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Marlon Scott: Sports Fanalyst FourThoughts – U.S. Soccer Escapes Death and Vandy Takes The Series

 

Sports Fanalyst FourthoughtsClarksville, TN – I play fantasy football, baseball and basketball, but I am not addicted to playing fantasy sports games. I can stop, cold turkey, anytime I want to…right after fantasy tennis season is done. Here are my FourThoughts for this week.

U.S. Survives Group of Death

The U.S. Men’s Soccer team lost to Germany Thursday afternoon, 1-0, in their last game of group competition in the 2014 FIFA World Cup, and fans of the team across America cheered.

Germany midfielder Bastian Schweinsteiger (7) looks to control the ball against United States defender Fabian Johnson (23) and midfielder Jermaine Jones (13) during the first half of the match during the 2014 World Cup at Arena Pernambuco. (Tim Groothuis/Witters Sport via USA TODAY Sports)

Germany midfielder Bastian Schweinsteiger (7) looks to control the ball against United States defender Fabian Johnson (23) and midfielder Jermaine Jones (13) during the first half of the match during the 2014 World Cup at Arena Pernambuco. (Tim Groothuis/Witters Sport via USA TODAY Sports)

We were all cheering because at the same time we were losing to Germany, Ghana was losing to Portugal, 2-1. The loss ensured the U.S. team would advance to the knockout stage of the World Cup, something every expert analyst and even new coach Jurgen Klinsmann doubted was possible.

It was not pretty, but it was exciting to watch. Only in soccer will a team go 1-1-1 in three games and that is enough to advance in tournament competition, invoking adoration from devoted fans. It is a prime example of why soccer is both unique and difficult for Americans to get into.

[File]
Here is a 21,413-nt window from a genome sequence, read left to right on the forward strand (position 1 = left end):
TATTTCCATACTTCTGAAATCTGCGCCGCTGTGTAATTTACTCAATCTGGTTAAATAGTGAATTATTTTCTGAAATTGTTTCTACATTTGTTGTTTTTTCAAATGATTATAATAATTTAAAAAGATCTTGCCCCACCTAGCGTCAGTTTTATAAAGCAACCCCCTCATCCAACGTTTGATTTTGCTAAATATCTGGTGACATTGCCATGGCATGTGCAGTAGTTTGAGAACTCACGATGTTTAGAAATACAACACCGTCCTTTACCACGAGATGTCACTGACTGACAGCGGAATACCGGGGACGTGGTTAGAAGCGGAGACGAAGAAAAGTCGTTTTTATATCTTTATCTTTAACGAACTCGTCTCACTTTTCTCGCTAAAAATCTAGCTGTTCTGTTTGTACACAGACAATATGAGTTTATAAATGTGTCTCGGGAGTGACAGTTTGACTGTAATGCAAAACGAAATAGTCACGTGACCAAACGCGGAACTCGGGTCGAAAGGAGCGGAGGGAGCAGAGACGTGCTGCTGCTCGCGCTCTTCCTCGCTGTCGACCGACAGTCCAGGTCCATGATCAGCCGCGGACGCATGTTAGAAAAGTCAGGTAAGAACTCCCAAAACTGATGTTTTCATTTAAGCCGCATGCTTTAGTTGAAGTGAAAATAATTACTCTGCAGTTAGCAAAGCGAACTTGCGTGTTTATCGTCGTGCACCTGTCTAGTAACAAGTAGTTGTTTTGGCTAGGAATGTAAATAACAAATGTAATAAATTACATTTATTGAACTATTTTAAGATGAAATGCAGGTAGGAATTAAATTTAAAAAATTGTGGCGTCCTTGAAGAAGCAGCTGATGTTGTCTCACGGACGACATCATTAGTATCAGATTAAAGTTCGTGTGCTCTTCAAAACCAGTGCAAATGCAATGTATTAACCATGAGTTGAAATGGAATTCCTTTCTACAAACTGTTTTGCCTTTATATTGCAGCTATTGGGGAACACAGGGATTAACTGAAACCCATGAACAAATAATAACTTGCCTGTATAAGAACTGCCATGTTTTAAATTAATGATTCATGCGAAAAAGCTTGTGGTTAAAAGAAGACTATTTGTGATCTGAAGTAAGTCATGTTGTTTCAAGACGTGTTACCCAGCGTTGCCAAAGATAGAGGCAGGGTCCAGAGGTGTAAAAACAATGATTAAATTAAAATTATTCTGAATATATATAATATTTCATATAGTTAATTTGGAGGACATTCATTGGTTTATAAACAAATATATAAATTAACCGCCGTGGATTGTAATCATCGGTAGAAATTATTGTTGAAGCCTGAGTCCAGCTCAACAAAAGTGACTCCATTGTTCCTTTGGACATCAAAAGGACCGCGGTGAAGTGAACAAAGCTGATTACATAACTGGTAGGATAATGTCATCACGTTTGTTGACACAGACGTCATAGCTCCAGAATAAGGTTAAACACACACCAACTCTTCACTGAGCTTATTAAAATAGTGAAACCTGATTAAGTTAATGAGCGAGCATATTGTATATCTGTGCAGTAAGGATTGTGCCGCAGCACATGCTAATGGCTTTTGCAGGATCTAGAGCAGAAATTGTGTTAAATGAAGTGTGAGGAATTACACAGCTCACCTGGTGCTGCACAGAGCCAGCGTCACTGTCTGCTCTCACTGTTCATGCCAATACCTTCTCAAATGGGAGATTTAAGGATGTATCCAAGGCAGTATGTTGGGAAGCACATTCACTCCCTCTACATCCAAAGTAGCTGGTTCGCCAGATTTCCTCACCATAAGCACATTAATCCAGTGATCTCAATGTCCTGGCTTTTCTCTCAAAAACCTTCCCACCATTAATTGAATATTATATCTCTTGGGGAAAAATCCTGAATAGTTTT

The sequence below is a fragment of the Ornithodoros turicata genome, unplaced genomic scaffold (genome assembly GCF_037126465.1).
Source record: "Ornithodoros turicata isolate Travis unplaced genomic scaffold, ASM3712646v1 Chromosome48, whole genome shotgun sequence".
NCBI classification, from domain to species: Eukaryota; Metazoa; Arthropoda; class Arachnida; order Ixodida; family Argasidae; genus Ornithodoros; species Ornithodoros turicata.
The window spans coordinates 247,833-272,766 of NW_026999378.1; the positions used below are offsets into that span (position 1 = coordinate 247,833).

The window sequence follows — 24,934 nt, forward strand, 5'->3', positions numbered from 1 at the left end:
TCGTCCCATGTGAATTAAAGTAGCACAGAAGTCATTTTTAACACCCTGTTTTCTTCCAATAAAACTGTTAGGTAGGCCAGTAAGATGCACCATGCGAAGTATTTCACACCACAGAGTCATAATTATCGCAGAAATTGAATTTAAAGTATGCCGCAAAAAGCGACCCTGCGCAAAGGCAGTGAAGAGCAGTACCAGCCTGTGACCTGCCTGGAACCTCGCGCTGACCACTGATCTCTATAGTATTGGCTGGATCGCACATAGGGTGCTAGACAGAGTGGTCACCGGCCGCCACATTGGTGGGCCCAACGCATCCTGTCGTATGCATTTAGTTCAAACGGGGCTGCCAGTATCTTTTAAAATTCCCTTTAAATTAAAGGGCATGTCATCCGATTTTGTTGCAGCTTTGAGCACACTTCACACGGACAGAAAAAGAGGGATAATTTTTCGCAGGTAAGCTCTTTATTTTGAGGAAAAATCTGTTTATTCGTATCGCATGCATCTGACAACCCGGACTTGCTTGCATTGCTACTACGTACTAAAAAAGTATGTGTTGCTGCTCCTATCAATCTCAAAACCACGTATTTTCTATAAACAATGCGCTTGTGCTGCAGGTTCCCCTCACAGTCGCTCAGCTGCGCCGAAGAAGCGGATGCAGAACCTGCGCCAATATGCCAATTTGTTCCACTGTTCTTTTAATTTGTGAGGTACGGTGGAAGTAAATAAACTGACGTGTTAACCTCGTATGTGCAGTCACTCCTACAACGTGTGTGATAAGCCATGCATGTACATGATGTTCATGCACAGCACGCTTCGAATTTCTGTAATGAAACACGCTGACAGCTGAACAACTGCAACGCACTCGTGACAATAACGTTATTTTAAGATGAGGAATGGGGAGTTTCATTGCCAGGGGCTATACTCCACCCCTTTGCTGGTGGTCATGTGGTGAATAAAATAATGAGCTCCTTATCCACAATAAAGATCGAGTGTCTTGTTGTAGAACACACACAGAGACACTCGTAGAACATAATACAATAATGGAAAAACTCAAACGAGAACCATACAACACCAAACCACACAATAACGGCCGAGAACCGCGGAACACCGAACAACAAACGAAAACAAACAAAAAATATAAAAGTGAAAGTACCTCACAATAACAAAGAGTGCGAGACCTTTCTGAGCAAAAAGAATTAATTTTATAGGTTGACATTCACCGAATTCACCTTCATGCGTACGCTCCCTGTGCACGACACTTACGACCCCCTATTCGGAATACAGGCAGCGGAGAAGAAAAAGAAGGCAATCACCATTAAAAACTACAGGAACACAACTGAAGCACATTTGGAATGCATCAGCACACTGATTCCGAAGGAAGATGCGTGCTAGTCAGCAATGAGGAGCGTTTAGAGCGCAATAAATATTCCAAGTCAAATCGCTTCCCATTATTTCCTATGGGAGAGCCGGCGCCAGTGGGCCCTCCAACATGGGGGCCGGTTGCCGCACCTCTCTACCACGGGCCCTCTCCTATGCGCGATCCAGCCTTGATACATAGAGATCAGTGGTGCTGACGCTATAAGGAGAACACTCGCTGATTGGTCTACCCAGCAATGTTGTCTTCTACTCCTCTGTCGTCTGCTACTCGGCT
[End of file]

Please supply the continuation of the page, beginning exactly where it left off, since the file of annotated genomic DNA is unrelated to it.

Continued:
The U.S. team’s next obstacle is a star studded Belgium team who they have both beaten and lost to before. Due to their up and down play in group competition, it is almost impossible to predict how the U.S. will play against Belgium. However, I have no doubt it will be fun to watch.

U.S. plays Belgium Tuesday, July 1st, 3:00pm CT.

Vanderbilt Wins First College World Series Title

Before heading to my favorite sports bar to watch the World Cup Thursday morning, I stayed up late to see Vanderbilt Commodore junior center fielder John Norwood smack a 97 mph fastball over the left field fence to break a 2-2 tie in the top of the eighth inning.

It was the shot heard across Tennessee. Norwood’s homer gave the Commodores the 3-2 win over Virginia and made history. The Commodores are the best college baseball team in the country.

It was just Norwood’s third homerun of the season and only the second homerun hit in that stadium. It was also a sweet finish to an incredible season. Congratulations Commodores.

Vanderbilt Commodores outfielder Bryan Reynolds (20) celebrates with teammates after scoring against the UC Irvine Anteaters during game six of the 2014 College World Series at TD Ameritrade Park Omaha. (Steven Branscombe-USA TODAY Sports)

Vanderbilt Commodores outfielder Bryan Reynolds (20) celebrates with teammates after scoring against the UC Irvine Anteaters during game six of the 2014 College World Series at TD Ameritrade Park Omaha. (Steven Branscombe-USA TODAY Sports)

Wiggins Tops Deep 2014 NBA Draft